Equality For Dalits Remains A Far Cry

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What are we having this liberty for? We are having this liberty to reform our social system which is full of inequality, discrimination and other things, which conflict with our fundamental rights," said Dr B.R. Ambedkar. His saying is very much relevant in several democratic countries all over the world today. Ambedkar was an Indian jurist, economist, social reformer and political leader who headed the committee that drafted the constitution of India. He is one of the most admired advocates of political rights and social freedom for the Dalits.

The word 'Dalit' is derived from Sanskrit language, which actually means broken or scattered. The Dalits were earlier known as untouchables which is now an illegal term both in countries like India and Nepal, but unfortunately, still rampantly used. Dalits, who belong to the lowest stratum of the caste system in this subcontinent, have been deprived of several basic human rights such as rights to live with dignity. According to the 2011 census of Nepal, the number of Dalits stand at 13.6 per cent of the total population, which is about 3.6 million people. However, the International Dalit Society Network states that researchers and Dalit organisations estimate that this number is more than 20 per cent of the total population.

Constitutional provision  

 Nepal’s constitution is very progressive in addressing the needs of inclusion into Nepali politics and several strata of governance and executive positions. There are constitutional provisions to ensure Dalit representation in the electoral systems. As a result, every ward in the country has a Dalit representation. This provision wants to make sure that although discriminated and deprivation of equal rights existed in the past, all the Nepali citizens, no matter which community, caste or class they belong to, are equal and the society needs to accept them. Unfortunately, the ingrained value system seems to be hard to be removed. Although the law has made it illegal to treat humans as untouchables, the religious and traditional value systems are still very strong.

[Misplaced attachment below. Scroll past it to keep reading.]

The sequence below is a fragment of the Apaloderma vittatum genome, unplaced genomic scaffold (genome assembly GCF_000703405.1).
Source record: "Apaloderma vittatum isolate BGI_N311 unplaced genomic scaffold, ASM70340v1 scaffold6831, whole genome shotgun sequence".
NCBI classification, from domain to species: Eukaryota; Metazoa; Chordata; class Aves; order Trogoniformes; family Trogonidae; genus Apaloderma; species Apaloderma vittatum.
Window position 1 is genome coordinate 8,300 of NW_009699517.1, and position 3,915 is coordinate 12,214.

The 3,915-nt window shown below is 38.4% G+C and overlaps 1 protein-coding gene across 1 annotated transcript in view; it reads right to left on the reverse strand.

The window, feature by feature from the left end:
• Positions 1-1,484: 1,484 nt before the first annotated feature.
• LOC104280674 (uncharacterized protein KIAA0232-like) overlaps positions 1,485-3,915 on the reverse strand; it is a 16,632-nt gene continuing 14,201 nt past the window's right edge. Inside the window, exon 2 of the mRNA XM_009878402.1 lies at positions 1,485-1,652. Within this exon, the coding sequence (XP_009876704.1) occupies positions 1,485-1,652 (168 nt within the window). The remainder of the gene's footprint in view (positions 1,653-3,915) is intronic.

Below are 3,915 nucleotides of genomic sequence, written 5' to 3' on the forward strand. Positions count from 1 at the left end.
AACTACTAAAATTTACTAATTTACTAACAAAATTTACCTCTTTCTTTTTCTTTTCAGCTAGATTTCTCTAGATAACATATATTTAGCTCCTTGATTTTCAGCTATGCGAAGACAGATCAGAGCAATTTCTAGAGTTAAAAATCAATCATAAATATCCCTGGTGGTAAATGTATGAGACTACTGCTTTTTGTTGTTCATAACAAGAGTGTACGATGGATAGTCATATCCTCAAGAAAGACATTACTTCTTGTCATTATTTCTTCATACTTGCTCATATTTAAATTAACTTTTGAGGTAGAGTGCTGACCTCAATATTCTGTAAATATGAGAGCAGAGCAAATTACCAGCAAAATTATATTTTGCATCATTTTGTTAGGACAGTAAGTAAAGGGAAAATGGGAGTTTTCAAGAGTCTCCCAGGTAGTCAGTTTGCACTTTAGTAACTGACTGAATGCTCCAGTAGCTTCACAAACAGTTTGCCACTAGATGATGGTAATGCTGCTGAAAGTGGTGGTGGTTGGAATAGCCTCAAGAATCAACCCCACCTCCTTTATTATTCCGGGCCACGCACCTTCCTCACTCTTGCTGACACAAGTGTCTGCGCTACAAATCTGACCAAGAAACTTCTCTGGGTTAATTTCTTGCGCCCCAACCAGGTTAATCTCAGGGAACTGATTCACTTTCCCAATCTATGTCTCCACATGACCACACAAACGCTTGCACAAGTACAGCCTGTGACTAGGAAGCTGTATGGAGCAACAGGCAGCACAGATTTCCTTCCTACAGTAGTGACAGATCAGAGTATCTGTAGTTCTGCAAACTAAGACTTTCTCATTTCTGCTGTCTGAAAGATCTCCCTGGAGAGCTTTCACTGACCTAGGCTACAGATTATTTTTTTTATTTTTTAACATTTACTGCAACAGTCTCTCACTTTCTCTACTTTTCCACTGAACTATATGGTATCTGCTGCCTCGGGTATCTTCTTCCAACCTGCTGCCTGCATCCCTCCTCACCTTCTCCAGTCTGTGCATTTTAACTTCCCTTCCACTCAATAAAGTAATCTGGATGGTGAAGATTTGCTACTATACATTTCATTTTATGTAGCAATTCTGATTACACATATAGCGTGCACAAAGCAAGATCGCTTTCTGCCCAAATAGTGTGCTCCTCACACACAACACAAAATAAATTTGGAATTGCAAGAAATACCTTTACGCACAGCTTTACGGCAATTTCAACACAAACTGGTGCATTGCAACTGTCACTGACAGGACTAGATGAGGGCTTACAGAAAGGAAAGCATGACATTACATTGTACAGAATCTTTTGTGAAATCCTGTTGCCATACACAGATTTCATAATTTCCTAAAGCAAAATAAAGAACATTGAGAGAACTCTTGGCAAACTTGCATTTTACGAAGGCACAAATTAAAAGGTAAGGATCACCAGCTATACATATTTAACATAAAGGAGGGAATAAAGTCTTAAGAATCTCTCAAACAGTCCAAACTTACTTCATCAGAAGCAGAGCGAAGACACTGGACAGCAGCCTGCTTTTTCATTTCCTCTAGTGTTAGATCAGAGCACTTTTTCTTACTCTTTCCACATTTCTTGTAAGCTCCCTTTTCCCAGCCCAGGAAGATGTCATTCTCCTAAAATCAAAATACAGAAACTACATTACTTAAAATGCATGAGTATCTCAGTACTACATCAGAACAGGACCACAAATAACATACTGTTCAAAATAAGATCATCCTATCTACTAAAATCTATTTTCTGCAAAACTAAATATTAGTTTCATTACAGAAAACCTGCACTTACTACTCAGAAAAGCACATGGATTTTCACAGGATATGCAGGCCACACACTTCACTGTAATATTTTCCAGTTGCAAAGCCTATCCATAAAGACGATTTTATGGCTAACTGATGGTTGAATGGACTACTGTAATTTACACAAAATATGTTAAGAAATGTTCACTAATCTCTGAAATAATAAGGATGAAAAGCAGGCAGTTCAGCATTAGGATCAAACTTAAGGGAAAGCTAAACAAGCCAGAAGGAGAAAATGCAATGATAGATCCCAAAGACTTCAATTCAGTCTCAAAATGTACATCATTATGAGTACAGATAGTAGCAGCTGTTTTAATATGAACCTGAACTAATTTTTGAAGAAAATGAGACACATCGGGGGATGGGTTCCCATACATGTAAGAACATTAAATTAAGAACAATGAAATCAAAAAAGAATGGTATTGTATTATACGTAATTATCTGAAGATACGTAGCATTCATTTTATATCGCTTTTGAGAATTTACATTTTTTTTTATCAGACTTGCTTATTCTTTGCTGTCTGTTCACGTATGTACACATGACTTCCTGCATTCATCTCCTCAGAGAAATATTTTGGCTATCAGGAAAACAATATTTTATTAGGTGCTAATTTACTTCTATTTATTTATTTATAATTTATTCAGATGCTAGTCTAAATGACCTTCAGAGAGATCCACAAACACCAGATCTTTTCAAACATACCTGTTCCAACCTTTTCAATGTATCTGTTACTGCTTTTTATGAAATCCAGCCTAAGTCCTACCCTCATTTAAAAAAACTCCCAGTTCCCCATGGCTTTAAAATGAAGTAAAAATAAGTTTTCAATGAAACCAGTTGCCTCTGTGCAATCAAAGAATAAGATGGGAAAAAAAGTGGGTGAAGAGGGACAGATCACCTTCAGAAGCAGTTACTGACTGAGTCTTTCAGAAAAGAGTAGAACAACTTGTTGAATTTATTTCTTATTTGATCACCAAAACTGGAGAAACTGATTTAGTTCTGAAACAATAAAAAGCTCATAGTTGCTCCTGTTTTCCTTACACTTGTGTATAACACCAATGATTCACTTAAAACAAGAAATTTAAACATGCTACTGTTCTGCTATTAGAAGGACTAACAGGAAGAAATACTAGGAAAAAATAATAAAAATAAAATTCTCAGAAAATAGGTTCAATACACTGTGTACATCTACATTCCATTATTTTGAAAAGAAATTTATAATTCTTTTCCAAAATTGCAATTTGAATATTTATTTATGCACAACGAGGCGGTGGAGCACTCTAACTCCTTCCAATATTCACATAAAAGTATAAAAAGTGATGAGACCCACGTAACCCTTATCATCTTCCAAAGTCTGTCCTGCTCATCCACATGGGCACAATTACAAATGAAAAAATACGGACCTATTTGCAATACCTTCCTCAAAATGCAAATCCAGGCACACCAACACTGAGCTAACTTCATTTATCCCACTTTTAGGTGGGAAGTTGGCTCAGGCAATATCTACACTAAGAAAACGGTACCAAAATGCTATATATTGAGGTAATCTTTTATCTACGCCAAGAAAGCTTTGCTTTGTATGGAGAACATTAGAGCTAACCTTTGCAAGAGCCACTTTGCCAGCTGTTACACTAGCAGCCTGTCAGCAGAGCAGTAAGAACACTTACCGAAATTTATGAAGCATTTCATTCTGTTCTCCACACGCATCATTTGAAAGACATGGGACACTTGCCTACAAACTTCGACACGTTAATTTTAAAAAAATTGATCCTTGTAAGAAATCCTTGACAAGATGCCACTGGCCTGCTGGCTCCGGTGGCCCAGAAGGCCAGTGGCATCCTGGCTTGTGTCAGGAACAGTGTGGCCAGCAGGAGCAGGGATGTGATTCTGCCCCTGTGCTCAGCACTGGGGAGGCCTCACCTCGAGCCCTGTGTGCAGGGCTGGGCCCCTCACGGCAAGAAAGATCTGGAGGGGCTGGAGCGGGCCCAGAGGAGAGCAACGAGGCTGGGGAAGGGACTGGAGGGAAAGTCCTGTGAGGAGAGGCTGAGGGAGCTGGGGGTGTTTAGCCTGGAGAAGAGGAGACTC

There are women Dalit representatives in every ward of the rural and urban municipalities of the country. They still face the discrimination that the Dalit community has been facing since several generations. They often complain that they are usually not involved in decision-making of the wards they are in and many a time when the social elites and the higher caste individuals, mainly men, are present, they still need to maintain distances. Especially, during meal times, the separation and untouchability issue automatically comes up and people consciously and unconsciously start segregation and disaggregating from each other. According to the national statistics, 17.4 per cent of the population in Nepal is below the poverty line. 

A study entitled 'Achievements of the Dalit Movement in Nepal,' by Heera Biswokarma and published last December mentions that 34 per cent of Dalits in Nepal fall into the below poverty line. This is a decrease from 42.5 per cent 11 years ago. Around 1.4 million Dalits still live below the poverty. The report highlights the fact that despite the inclusive constitutional provisions and laws the Dalit community has not fully been accepted in the society. It also states that 34.4 per cent of Dalits have experienced discrimination in the public spheres. Likewise, about 27.6 per cent of Dalits in the Madesh have endured discrimination. About 25.9 per cent of them are discriminated while accessing services at public places.  Around 12.8 per cent of Dalits in the hills and 10.8 per cent in Madhesh felt discrimination in the economic sector. 

The media has covered issues of discrimination faced by the Dalit communities while getting houses in rent and jobs. It is difficult to be embraced in the society without restrictions of mobility and sharing the same space as others. There are cases of lynching and murdering of people from the Dalit community when they get into marital or other relationships with people from the so-called higher castes and classes. Heera Biswokarma’s report states that 40 Dalits have been killed in 12 years since the enactment of the Caste-based Discrimination and Untouchability Act in May 2011. 

Human value system seems to be ingrained in people’s mindset as they grow up, and the childhood learnings seem to be difficult to be removed. There are many people who change their surnames not to be identified with a community which puts them in a discriminatory category. With the quota system included to uplift the people who have been marginalised from education and accessing of entitlements, there is some progress of inclusion in diverse professional and public spaces. 

Hesitation 

However, data still shows that it’s not enough. There may be an elite group where intermingling of Dalits is accepted, but not everywhere. There have been cases where some individuals have filed cases against landlords who have not given them rental spaces just because they are from the Dalit community. However, as significant member of Dalits still hesitate to file complaints against atrocities committed against them, the discrimination continues. 

The education system must now introduce a system where children understand and internalise why human rights and the need for inclusion is very important for the development of nation. When children graduate from high school, they have to learn to protect their own rights and respect the rights of all others no matter which class, caste, religion or gender they belong to. This will then help the youth to take forward the principles of democracy to develop our country in the true spirit of liberty. 

(Sharma is a senior journalist and women rights advocate namrata1964@yahoo.com Twitter handle: @NamrataSharmaP)

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